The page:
Why was Bill Marimow fired?

     Former Philadelphia Inquirer editor William Marimow, right, participates in a front page meeting.   (AP file Photo/ Joseph Kaczmarek)

    Former Philadelphia Inquirer editor William Marimow, right, participates in a front page meeting. (AP file Photo/ Joseph Kaczmarek)

    Philadelphia Inquirer editor Bill Marimow’s sudden firing Monday followed his refusal to fire five senior staffers at the paper, including politics editor Daniel Biddle, who spent most of his career at the Inquirer and won a Pulitzer Prize in 1987.

    That fact, which I heard from numerous sources at the paper, is confirmed in a detailed, seven-page memo publisher Bob Hall wrote to the newspaper’s owners Monday to explain Marimow’s firing. But the memo goes far beyond proposed firings. Hall lays out a long and exhaustive list of Marimow’s shortcomings and sins, saying that he “has and continues to thwart changes and initiatives necessary for the success (and survival for that matter) of the newspapers.”

    Marimow supporters say the memo is crafted with threads of truth surrounded by distortion and misinformation. But it’s interesting reading.

    Culture clash

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    One of the most remarkable things about the memo is that it lays bare a deep divide among the owners who bought the Inquirer, Daily News and Philly.com last year.

    The exact nature of the split is disputed. Here are two versions:

    1. To Marimow’s supporters, South Jersey business and political power broker George Norcross is meddling in the Inquirer with publisher Hall as his agent, seeking to purge staff not of his liking, and pursuing his own goals for a different kind of journalism. Norcross’s daughter Lexie runs the website Philly.com, which has had a sometimes contentious relationship with the staffs of the Inquirer and Daily News.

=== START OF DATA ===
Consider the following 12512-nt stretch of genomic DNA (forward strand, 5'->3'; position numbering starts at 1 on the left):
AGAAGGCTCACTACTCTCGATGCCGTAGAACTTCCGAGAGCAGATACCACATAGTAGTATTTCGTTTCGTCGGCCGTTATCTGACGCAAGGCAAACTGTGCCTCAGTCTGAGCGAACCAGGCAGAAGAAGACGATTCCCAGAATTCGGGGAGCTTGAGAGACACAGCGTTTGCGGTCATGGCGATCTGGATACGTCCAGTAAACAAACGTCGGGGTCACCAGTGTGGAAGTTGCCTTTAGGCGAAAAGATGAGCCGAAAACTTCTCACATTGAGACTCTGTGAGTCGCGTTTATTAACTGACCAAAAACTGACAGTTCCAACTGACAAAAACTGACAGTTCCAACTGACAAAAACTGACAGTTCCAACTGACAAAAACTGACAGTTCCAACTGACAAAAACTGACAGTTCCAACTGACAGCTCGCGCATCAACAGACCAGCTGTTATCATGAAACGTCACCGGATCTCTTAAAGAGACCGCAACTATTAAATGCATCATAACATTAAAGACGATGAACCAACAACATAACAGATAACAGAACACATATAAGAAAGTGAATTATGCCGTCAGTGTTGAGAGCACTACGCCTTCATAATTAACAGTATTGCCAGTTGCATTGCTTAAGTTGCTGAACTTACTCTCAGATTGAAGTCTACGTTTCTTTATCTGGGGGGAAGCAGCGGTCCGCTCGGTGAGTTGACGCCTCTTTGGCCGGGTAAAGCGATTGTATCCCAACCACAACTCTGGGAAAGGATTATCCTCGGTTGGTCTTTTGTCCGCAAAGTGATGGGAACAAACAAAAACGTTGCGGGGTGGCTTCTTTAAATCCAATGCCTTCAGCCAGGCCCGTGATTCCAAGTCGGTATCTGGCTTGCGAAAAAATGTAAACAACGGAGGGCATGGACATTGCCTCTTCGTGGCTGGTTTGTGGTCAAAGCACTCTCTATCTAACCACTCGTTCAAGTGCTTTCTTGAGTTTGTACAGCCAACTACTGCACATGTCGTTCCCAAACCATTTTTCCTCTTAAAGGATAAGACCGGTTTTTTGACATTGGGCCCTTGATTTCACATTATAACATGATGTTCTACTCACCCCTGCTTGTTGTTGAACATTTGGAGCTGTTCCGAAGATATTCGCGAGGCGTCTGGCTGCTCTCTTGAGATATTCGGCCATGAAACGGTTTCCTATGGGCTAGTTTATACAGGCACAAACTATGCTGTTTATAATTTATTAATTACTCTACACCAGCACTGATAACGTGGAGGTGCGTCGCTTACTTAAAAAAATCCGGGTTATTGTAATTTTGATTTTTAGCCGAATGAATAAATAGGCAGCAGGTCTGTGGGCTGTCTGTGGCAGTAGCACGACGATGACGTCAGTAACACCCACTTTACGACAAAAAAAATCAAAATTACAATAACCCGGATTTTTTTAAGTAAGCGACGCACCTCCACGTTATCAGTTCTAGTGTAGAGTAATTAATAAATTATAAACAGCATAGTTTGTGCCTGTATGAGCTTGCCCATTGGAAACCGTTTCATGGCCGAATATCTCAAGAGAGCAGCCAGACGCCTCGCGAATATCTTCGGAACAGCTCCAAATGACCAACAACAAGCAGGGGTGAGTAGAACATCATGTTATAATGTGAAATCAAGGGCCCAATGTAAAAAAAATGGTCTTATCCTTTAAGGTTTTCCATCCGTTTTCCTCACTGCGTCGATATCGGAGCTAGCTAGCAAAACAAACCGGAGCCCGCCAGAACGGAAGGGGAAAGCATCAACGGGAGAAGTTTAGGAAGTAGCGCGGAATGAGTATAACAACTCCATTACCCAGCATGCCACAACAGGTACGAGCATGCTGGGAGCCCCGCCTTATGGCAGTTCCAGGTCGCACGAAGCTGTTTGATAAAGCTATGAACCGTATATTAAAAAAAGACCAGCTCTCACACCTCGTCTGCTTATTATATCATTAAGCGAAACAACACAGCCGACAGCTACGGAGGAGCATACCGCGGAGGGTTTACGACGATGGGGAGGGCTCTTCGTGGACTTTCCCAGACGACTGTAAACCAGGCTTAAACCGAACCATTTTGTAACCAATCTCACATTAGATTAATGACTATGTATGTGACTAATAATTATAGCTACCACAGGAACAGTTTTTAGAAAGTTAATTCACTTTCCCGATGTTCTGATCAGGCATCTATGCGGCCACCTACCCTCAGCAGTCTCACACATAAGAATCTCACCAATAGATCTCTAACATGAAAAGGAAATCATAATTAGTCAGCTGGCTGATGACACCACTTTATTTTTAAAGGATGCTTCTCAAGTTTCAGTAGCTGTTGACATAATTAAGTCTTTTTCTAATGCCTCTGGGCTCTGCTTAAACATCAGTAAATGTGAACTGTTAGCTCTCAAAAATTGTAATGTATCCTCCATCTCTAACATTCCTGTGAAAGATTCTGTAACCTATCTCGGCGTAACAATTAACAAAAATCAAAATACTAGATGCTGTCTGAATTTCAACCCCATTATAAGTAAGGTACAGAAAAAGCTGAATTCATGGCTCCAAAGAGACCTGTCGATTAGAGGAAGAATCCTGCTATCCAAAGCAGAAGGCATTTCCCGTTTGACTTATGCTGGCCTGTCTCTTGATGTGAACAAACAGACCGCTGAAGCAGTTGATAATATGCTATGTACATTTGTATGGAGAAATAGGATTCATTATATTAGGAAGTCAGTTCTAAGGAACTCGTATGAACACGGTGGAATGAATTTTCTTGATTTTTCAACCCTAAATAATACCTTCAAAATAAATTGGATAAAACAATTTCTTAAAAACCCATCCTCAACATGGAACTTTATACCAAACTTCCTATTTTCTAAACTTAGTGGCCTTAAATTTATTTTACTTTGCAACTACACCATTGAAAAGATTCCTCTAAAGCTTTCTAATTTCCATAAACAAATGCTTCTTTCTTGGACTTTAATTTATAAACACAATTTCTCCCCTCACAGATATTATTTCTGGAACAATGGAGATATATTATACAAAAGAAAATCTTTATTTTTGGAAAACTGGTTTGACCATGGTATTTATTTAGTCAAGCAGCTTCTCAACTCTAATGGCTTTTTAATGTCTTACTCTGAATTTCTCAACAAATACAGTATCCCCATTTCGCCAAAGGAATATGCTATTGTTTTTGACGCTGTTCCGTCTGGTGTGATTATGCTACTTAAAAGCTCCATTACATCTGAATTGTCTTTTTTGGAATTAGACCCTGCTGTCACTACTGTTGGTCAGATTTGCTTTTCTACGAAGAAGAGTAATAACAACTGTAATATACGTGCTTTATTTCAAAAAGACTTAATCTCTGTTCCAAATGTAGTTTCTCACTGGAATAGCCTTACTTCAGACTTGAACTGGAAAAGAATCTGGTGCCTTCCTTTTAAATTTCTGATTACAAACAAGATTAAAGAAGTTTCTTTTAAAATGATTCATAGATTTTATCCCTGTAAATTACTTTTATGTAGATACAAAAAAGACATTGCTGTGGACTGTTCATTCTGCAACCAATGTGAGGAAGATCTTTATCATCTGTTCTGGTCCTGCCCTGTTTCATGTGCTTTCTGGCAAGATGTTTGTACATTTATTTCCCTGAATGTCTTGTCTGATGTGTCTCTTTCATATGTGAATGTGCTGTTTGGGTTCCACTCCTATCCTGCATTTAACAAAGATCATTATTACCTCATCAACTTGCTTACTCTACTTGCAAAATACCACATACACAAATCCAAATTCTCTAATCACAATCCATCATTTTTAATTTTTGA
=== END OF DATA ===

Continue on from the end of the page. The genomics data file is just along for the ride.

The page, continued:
2. Hall’s view, explicitly laid out in his memo, is that he’s trying to make market-tested changes in the Inquirer, and that a single owner, businessman and former New Jersey Nets owner Lewis Katz, has been interfering in the paper’s operation in violation of their agreement to let the publisher run the joint. The memo says Katz and his long-time companion, Inquirer city editor Nancy Phillips have joined with Marimow in frustrating efforts to change the paper. “The Katz/Phillips interference, unfortunately, continues to this day,” Halls’ memo says.

    Where’s Gerry?

    One person who could shed a lot of light on all this is H.F. “Gerry” Lenfest, the respected philanthropist who chairs the company board.

    A statement released by Hall Monday said that all the owners but one (presumably Katz) “concurred in our decision to terminate Bill Marimow.”

    But Lenfest told the Inquirer Monday he wasn’t aware of Marimow’s firing, and now he’s quoted in an item on Philly.com as as saying Marimow’s dismissal needed the approval of both Katz and Norcross:

    “My position is that he should not have been terminated without the approval of both,” said H.F. “Gerry” Lenfest, an owner and chairman of Interstate General Media (IGM), which controls the newspaper, the Philadelphia Daily News, and the website Philly.com.

    That requirement for agreement between Katz and Norcross, the two managing partners, is contained in the partnership agreement among the six principal owners, the philanthropist said in a brief interview, declining further comment.

    Lenfest hasn’t returned my calls.

    Hall’s memo says that Lenfest and he met with Marimow on July 16 of this year and gave him a list of steps he needed to take to improve the paper, and that “Gerry made it clear to Bill that these steps must be done or his job was in jeopardy.”